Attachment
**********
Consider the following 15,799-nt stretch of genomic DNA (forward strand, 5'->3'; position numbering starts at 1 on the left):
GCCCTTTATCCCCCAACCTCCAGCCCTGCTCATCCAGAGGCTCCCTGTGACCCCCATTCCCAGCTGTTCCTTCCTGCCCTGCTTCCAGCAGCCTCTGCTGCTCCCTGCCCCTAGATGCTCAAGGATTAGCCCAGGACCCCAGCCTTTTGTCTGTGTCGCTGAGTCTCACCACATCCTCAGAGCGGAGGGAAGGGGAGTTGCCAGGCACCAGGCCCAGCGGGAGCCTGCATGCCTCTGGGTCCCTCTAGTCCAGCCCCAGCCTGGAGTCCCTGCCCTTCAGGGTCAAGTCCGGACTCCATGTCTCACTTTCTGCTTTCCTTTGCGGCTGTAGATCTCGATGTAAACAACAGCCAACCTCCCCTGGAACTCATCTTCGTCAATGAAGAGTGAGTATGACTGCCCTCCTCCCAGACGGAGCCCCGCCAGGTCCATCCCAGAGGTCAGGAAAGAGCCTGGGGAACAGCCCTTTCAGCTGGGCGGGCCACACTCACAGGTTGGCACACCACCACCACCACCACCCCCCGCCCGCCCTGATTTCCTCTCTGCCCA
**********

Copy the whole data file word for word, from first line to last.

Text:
Consider the following 15,799-nt stretch of genomic DNA (forward strand, 5'->3'; position numbering starts at 1 on the left):
GCCCTTTATCCCCCAACCTCCAGCCCTGCTCATCCAGAGGCTCCCTGTGACCCCCATTCCCAGCTGTTCCTTCCTGCCCTGCTTCCAGCAGCCTCTGCTGCTCCCTGCCCCTAGATGCTCAAGGATTAGCCCAGGACCCCAGCCTTTTGTCTGTGTCGCTGAGTCTCACCACATCCTCAGAGCGGAGGGAAGGGGAGTTGCCAGGCACCAGGCCCAGCGGGAGCCTGCATGCCTCTGGGTCCCTCTAGTCCAGCCCCAGCCTGGAGTCCCTGCCCTTCAGGGTCAAGTCCGGACTCCATGTCTCACTTTCTGCTTTCCTTTGCGGCTGTAGATCTCGATGTAAACAACAGCCAACCTCCCCTGGAACTCATCTTCGTCAATGAAGAGTGAGTATGACTGCCCTCCTCCCAGACGGAGCCCCGCCAGGTCCATCCCAGAGGTCAGGAAAGAGCCTGGGGAACAGCCCTTTCAGCTGGGCGGGCCACACTCACAGGTTGGCACACCACCACCACCACCACCCCCCGCCCGCCCTGATTTCCTCTCTGCCCA